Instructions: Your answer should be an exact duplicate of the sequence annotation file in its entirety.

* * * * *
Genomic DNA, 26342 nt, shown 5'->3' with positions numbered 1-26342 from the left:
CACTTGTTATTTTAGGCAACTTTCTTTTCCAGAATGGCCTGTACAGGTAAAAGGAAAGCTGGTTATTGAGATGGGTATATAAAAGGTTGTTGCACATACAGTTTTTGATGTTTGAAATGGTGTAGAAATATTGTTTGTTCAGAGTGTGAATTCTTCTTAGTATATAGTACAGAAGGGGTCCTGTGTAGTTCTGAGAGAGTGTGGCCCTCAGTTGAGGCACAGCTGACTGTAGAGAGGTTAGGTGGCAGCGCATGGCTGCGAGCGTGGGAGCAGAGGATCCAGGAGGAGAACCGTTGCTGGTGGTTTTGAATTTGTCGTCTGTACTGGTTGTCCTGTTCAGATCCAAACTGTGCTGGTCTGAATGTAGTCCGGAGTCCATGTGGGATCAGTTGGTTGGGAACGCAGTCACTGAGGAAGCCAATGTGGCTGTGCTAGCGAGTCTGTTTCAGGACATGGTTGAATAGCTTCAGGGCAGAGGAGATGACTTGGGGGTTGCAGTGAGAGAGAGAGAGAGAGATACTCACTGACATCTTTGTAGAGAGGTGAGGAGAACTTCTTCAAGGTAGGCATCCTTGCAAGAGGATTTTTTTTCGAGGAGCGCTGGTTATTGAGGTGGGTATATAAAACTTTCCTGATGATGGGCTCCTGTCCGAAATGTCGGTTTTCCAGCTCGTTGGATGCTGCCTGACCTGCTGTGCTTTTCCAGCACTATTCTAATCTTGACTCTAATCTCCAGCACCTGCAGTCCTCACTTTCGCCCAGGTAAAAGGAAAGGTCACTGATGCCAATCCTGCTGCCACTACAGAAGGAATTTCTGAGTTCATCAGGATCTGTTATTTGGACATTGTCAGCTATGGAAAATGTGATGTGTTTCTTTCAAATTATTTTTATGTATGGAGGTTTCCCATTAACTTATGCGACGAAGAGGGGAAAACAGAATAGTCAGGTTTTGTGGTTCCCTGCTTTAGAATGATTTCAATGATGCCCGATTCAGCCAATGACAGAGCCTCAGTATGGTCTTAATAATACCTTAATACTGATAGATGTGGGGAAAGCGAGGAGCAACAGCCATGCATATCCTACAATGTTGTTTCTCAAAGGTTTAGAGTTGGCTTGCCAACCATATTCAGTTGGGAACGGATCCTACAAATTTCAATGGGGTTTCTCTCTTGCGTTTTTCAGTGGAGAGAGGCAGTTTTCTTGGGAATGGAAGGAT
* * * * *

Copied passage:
Genomic DNA, 26342 nt, shown 5'->3' with positions numbered 1-26342 from the left:
CACTTGTTATTTTAGGCAACTTTCTTTTCCAGAATGGCCTGTACAGGTAAAAGGAAAGCTGGTTATTGAGATGGGTATATAAAAGGTTGTTGCACATACAGTTTTTGATGTTTGAAATGGTGTAGAAATATTGTTTGTTCAGAGTGTGAATTCTTCTTAGTATATAGTACAGAAGGGGTCCTGTGTAGTTCTGAGAGAGTGTGGCCCTCAGTTGAGGCACAGCTGACTGTAGAGAGGTTAGGTGGCAGCGCATGGCTGCGAGCGTGGGAGCAGAGGATCCAGGAGGAGAACCGTTGCTGGTGGTTTTGAATTTGTCGTCTGTACTGGTTGTCCTGTTCAGATCCAAACTGTGCTGGTCTGAATGTAGTCCGGAGTCCATGTGGGATCAGTTGGTTGGGAACGCAGTCACTGAGGAAGCCAATGTGGCTGTGCTAGCGAGTCTGTTTCAGGACATGGTTGAATAGCTTCAGGGCAGAGGAGATGACTTGGGGGTTGCAGTGAGAGAGAGAGAGAGAGATACTCACTGACATCTTTGTAGAGAGGTGAGGAGAACTTCTTCAAGGTAGGCATCCTTGCAAGAGGATTTTTTTTCGAGGAGCGCTGGTTATTGAGGTGGGTATATAAAACTTTCCTGATGATGGGCTCCTGTCCGAAATGTCGGTTTTCCAGCTCGTTGGATGCTGCCTGACCTGCTGTGCTTTTCCAGCACTATTCTAATCTTGACTCTAATCTCCAGCACCTGCAGTCCTCACTTTCGCCCAGGTAAAAGGAAAGGTCACTGATGCCAATCCTGCTGCCACTACAGAAGGAATTTCTGAGTTCATCAGGATCTGTTATTTGGACATTGTCAGCTATGGAAAATGTGATGTGTTTCTTTCAAATTATTTTTATGTATGGAGGTTTCCCATTAACTTATGCGACGAAGAGGGGAAAACAGAATAGTCAGGTTTTGTGGTTCCCTGCTTTAGAATGATTTCAATGATGCCCGATTCAGCCAATGACAGAGCCTCAGTATGGTCTTAATAATACCTTAATACTGATAGATGTGGGGAAAGCGAGGAGCAACAGCCATGCATATCCTACAATGTTGTTTCTCAAAGGTTTAGAGTTGGCTTGCCAACCATATTCAGTTGGGAACGGATCCTACAAATTTCAATGGGGTTTCTCTCTTGCGTTTTTCAGTGGAGAGAGGCAGTTTTCTTGGGAATGGAAGGAT